Tag Archives: Luanda

THE NEW CITY OF KILAMBA

“What’s that?” I asked my driver, pointing to lines of apartments I saw from the express way.

“It’s China Town.”

“What is it called?”

“KILAMBA”

I was really surprised to see the blocks of apartments. I was even more amazed when I saw a big announcement saying that KERO (a brand of hypermart) just opened in Kilamba. There must be lots going on there, I thought to myself.

Few days later, I decided to pay this new city a visit. Though I did not know what to expect, I couldn’t help wishing that somehow I would find myself surrounded by small red shops, filled with smell of incense, selling some cheap things. Well at least, I could visit the new KERO (who knows, they might sell Dorado less than USD 36/kg there).

Following the sign of the new KERO, turning right from the express way, I passed the new KERO, passed the guard and entered (right again) to a long tarred road and found myself in….. NOT Angola. My speech was overwhelmed by my sight that for a while my jaw just hang open with no sounds produced (which was a really rare occasion).

My driver finally broke the silence, “Muito bonito Madame…, muito grande. Todos pode viver aqui”.

There were no red small shops, there were no incense. There were buildings, big buildings and more buildings. I saw (what I thought) tens  (if not hundreds) of apartment buildings. Each block had different color. Each block had its own primary school and middle school (with 2 basketball courts each). Every building had wheelchair access. Plenty of parking spots in between building. Green parks for kids to play in. There were even (what looked like) bus stops for the shuttle bus.

It was a sunny day that day, the sky was blue and with the contrast of the green (well kept) grass, I really felt like I was transported to another world.

The only thing missing was…. the people.

It was empty. Except for the workers watering the grass, cleaning the pavements.

After almost an hour roaming the “city”,  we headed for the new KERO. As expected there were less than 20 customers inside the hypermart. The branch that was only opened 10 December 2011 was really nice, except that it’s lacking people. Still, if they’re confident enough to build a hypermart in the middle of nowhere, it meant that this place might be “jammed packed” one day. Though the fact that the cashier lady told me that a 3 bedroom apartment would cost more than USD 250,000  sort of telling me that it might not be anytime soon.

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CHINESE FARM – ZANGO

Gong Xin Chai…. Gong Xin Chai….

I kept on chanting those words making sure that when I finally got to the Chinese Farm I could utter them. Gon Xin Chai is chinese for water spinach or dearly known as KangKung in my mother tounge.

This 10 cent/bunch veggie (back home) did not exist in Luanda. Or when (in super rare) occasion that they did (after a secret mission to Sao Paulo), I needed to pull all my guts cleaning them as I might have to get (really) up close and personal with caterpillars still attaching themselves to the leaves.

Ready with 2 cars, 2 local drivers, 5 passengers, 1 phone number, vague memory of the location from Google Map and lots of guts and determination (ANYTHING FOR KANGKUNG!!!!), finally we went ahead to the unknown land called Zango.

The trip from Talatona to Zango was pretty smooth (the fact that it was AM and the traffic was going to the opposite direction). There were lots of “Oooh” and “Aaah” along the way looking at the fast pace construction on both sides of the express way. From the main road, we could eye the new city of Kilamba that (to me) looked like mainland HongKong with its strips of apartments with different heights and color hiding behind the green trees.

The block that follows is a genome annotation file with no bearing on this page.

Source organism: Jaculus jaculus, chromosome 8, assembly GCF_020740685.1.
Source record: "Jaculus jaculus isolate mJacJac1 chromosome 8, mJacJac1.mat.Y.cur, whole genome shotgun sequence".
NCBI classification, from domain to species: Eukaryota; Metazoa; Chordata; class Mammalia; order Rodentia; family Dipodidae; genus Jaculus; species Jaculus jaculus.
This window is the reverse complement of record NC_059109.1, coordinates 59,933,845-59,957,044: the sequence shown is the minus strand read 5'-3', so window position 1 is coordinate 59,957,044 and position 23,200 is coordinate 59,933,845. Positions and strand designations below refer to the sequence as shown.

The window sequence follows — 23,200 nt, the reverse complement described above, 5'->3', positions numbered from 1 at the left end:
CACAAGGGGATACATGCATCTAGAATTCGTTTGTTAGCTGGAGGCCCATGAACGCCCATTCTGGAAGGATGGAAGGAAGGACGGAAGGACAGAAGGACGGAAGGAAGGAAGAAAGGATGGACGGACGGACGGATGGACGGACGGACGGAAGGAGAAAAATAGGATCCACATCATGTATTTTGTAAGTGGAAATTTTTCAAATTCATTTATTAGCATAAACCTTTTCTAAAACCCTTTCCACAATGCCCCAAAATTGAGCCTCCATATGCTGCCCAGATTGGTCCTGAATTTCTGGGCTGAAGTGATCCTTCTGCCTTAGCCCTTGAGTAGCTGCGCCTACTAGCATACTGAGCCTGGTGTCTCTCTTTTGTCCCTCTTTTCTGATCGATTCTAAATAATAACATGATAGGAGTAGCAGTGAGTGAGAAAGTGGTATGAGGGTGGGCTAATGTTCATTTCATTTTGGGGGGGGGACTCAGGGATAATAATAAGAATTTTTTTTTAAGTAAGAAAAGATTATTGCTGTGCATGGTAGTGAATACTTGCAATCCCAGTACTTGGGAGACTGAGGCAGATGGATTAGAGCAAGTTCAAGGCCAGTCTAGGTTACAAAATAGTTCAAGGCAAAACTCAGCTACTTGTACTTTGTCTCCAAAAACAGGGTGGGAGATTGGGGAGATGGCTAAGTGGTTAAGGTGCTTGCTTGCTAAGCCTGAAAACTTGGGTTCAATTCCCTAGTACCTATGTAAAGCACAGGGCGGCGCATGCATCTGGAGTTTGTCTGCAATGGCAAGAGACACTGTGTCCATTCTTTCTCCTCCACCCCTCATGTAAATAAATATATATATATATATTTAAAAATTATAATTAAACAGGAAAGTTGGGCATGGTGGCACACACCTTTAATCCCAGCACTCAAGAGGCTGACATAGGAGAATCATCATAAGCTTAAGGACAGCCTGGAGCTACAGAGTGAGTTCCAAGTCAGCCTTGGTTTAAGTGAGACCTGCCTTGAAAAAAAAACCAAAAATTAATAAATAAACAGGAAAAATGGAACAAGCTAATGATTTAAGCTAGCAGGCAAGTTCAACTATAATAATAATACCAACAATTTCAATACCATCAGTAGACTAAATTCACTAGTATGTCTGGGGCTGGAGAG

I first heard of this Chinese Farm from a friend that then shared a post about it in  LBW Blog.  Finally now (a year later), I  decided to take the journey the unknown. I had the phone number of a person that worked there and spoke English, and what was clear to me was it’s right after Zango  4 (Zango quatro) and once we got there I should ask my driver to call him so he could further explain.

Like said, getting to Zango was no problemo, it’s basically just taking the express route (passing the new 11 Novembro Stadium – on your left) until we reached big apartment blocks and turned right to Zango. We passed Zango 0, Zango 1, Zango 2, Zango 3 and finally Zango 4 (how did we know you may ask, we stopped and asked). Then, our adventure began.

So, we pulled over and made the call to know exactly where we’d be going next. The guy on the phone said “After Zango 4, you’ll see a board with 4 Chinese letters, then just turn right”. The thing was, there were many boards with Chinese letters there, so we just followed our guts. The dirt road then  lead us to super dirt road and we were sandwiched by big Chinese trucks carrying…. more dirt. Out of safety reason (the floating dirt made it really hard to see beyond 2 meters ahead), I told my driver that it’s NOT the right path and ordered him to turn around. After we made more phone calls (and asked every single soul around) finally we reached the farm.

So, this is how;

  • After Zango 4, you’ll see the board with 4 Chinese letters (see picture – the one in red paint). Turn right.
  • Keep straight until the road split into 3.
  • The left one goes slightly down and filled with trash, DON’T take that one.
  • The middle one (the biggest one) goes slightly down and makes you feel like it should be the road to take. DON’T take that one
  • The right one goes slightly uphill, smaller and does not look like the one you should take. TAKE that one.